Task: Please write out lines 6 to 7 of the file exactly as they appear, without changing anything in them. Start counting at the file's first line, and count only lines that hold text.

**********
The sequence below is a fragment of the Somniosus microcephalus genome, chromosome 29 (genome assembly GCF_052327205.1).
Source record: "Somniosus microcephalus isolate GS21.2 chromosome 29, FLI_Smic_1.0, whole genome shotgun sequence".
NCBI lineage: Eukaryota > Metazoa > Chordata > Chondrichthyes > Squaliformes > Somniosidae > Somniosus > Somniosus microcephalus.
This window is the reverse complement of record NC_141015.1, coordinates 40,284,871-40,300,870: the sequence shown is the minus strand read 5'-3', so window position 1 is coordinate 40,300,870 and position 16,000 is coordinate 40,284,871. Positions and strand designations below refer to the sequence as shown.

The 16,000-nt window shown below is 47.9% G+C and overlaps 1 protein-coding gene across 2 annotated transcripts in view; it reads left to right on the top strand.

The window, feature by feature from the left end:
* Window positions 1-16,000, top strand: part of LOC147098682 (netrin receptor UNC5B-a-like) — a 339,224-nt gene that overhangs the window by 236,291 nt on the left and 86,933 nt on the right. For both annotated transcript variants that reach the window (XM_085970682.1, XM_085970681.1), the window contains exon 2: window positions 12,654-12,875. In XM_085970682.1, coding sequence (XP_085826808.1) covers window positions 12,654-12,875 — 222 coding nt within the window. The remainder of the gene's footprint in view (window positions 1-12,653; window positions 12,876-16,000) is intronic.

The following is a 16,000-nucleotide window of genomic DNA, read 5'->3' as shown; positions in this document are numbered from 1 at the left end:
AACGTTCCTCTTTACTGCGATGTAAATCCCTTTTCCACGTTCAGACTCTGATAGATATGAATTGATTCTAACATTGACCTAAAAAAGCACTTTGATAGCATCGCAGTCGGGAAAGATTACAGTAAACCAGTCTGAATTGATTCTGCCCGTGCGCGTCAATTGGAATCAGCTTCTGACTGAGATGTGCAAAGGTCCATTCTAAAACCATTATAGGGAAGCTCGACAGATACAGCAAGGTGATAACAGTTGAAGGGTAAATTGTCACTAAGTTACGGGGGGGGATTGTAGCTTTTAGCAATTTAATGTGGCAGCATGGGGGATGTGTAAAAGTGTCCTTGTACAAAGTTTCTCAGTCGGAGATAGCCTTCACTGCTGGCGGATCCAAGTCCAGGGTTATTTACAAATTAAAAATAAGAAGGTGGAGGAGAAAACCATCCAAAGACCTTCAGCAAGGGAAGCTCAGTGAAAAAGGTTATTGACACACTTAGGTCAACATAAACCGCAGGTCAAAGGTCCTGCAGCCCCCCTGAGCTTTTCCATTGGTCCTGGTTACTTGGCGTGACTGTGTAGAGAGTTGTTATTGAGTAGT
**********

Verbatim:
The window, feature by feature from the left end:
* Window positions 1-16,000, top strand: part of LOC147098682 (netrin receptor UNC5B-a-like) — a 339,224-nt gene that overhangs the window by 236,291 nt on the left and 86,933 nt on the right. For both annotated transcript variants that reach the window (XM_085970682.1, XM_085970681.1), the window contains exon 2: window positions 12,654-12,875. In XM_085970682.1, coding sequence (XP_085826808.1) covers window positions 12,654-12,875 — 222 coding nt within the window. The remainder of the gene's footprint in view (window positions 1-12,653; window positions 12,876-16,000) is intronic.